The Pennsylvania Germans: A Celebration of their Arts, 1683-1850, An Exhibition at the Philadelphia Museum of Art

The art of the Pennsylvania Germans is showy and elusive, reflective and new, easy and difficult; showy because it is boldly colorful; elusive because there is more to it than decoration; reflective because one can see the Old World in details; new because Pennsylvania Germans add­ed to the European vocabulary of designs and form; easy because it is familiar; and difficult because marks, like...
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The New Taste in Pennsylvania

Like the nation itself during the so-called “Federal” period, the arts in Pennsylvania reached a crescendo in their development that had an unexpected unity, a strong purpose, and a national style. Despite great varia­tions in the Germanic and English traditions, Pennsylvania emerged from the revolutionary period reasonably cohesive. City and country perspectives, naive and...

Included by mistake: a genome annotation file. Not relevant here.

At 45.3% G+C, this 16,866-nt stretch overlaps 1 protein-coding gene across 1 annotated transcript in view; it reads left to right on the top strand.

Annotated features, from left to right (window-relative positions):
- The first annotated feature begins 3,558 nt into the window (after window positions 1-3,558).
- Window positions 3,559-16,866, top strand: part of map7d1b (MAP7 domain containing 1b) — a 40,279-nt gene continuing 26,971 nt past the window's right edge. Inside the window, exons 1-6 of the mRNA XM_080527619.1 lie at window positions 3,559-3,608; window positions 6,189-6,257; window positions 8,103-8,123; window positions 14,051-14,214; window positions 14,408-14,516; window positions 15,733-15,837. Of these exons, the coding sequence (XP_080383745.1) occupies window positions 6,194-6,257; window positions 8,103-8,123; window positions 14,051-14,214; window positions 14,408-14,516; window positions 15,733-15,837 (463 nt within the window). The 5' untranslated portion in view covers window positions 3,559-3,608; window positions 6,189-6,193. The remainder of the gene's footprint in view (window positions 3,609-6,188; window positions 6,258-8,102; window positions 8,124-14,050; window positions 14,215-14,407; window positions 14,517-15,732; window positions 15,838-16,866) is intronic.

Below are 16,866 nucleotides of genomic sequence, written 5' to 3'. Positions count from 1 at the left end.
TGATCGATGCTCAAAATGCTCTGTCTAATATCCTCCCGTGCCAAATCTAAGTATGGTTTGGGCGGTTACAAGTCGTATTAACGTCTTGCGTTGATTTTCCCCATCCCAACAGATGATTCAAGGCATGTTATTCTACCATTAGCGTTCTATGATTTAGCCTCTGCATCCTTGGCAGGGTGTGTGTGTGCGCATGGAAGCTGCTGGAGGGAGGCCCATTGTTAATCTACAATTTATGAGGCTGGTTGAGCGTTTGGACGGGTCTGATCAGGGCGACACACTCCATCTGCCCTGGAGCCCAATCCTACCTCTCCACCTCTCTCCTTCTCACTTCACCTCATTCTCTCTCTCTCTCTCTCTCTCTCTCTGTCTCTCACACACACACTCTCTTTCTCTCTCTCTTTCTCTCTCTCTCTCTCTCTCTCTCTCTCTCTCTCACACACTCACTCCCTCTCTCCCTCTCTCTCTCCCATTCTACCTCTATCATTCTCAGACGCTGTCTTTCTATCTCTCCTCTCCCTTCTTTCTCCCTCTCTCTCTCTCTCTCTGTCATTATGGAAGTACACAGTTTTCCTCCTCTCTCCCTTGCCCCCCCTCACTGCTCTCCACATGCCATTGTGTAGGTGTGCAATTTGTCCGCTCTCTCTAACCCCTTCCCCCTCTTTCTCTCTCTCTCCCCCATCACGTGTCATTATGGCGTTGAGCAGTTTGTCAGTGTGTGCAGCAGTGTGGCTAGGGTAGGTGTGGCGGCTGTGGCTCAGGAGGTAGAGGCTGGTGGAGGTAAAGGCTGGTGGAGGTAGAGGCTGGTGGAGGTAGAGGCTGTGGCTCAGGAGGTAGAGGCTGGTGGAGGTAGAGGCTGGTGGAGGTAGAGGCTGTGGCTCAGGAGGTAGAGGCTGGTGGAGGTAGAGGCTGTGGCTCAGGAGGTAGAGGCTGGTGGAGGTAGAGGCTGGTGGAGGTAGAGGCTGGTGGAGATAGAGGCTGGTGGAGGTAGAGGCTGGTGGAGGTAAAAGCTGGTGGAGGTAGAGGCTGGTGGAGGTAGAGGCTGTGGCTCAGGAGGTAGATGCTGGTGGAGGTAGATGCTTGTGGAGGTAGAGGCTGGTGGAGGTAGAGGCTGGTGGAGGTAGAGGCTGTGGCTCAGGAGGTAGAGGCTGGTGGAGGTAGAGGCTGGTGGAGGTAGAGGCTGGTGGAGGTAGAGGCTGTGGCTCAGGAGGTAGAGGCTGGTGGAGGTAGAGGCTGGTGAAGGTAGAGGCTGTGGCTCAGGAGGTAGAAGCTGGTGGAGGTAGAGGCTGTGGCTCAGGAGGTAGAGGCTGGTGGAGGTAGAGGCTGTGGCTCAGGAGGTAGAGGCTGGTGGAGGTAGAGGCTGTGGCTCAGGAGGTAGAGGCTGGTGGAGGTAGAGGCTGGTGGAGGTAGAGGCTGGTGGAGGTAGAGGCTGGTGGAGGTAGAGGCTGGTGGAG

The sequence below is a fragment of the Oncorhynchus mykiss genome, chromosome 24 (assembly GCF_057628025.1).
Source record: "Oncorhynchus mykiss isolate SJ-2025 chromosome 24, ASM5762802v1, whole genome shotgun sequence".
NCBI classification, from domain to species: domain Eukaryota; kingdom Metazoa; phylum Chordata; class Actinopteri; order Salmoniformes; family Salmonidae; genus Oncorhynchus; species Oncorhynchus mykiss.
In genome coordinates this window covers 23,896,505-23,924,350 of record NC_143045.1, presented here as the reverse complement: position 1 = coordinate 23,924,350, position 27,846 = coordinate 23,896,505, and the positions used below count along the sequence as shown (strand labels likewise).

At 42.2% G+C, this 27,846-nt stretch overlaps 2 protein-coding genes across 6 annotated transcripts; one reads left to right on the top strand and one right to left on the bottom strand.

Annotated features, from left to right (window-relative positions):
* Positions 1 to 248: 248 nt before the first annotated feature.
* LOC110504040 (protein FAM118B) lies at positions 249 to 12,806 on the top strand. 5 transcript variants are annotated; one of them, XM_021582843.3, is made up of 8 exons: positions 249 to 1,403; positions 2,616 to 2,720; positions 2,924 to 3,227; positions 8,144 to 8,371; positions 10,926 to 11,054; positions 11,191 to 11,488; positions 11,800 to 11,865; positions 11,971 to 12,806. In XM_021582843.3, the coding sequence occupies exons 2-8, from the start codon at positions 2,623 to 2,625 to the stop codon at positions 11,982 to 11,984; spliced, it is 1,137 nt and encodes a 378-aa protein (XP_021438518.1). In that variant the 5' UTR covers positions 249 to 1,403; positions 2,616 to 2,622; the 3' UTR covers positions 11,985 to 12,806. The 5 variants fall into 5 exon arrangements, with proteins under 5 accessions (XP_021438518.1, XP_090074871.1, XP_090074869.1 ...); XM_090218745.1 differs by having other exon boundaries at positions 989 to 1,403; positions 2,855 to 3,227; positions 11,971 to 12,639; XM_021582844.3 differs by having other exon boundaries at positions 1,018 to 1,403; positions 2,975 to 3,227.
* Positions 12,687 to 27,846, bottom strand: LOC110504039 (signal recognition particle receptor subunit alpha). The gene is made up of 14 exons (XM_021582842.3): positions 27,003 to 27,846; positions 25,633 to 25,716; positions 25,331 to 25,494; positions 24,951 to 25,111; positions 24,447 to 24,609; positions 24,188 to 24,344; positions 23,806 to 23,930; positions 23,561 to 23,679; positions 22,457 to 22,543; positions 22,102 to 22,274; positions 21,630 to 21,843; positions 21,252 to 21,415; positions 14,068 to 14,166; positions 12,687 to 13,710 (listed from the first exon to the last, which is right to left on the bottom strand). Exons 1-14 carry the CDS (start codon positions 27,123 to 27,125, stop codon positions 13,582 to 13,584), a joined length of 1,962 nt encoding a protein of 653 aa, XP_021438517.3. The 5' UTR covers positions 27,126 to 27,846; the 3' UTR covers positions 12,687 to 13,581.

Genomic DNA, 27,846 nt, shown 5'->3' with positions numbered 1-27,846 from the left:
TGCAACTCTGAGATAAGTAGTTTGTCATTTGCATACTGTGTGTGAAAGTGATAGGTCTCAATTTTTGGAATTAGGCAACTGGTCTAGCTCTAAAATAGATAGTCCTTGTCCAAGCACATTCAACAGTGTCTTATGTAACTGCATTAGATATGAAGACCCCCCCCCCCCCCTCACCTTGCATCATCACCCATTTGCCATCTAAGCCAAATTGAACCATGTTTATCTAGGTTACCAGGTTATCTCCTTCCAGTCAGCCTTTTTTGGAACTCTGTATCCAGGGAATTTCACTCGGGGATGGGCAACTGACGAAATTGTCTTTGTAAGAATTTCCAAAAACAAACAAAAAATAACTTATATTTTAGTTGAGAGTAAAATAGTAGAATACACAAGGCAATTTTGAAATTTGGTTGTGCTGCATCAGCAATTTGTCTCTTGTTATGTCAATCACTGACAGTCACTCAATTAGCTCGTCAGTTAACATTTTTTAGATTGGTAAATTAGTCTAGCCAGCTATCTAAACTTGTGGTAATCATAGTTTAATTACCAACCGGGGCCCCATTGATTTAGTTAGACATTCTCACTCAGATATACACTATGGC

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Commemorating a Centennial by Revising a Vision

The American museum was and is an idea. The European museum was a fact. Almost without exception the European museum was first a collection. With few exceptions most American museums were first an ideal,” Philadelphian Nathaniel Burt wrote in his 1977 history of the American museum, Palaces for People. Unlike their European counterparts, which were usually created to house the great...
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The Missionary and the Clockmaker: A Saga of Two Brothers-In-Law

Scion of a decayed Anglo-Irish Ascend­ancy family of Ireland’s County Monaghan, the young Rev. Thomas Barton journeyed in spring 1755 through the largely unbroken forests of Pennsylvania to the settlement known at the time as Contwager or Conewago. He made his way – “over Susquehanna,” as the contem­porary traveler commonly described it-to lands lying along the Bermudian...
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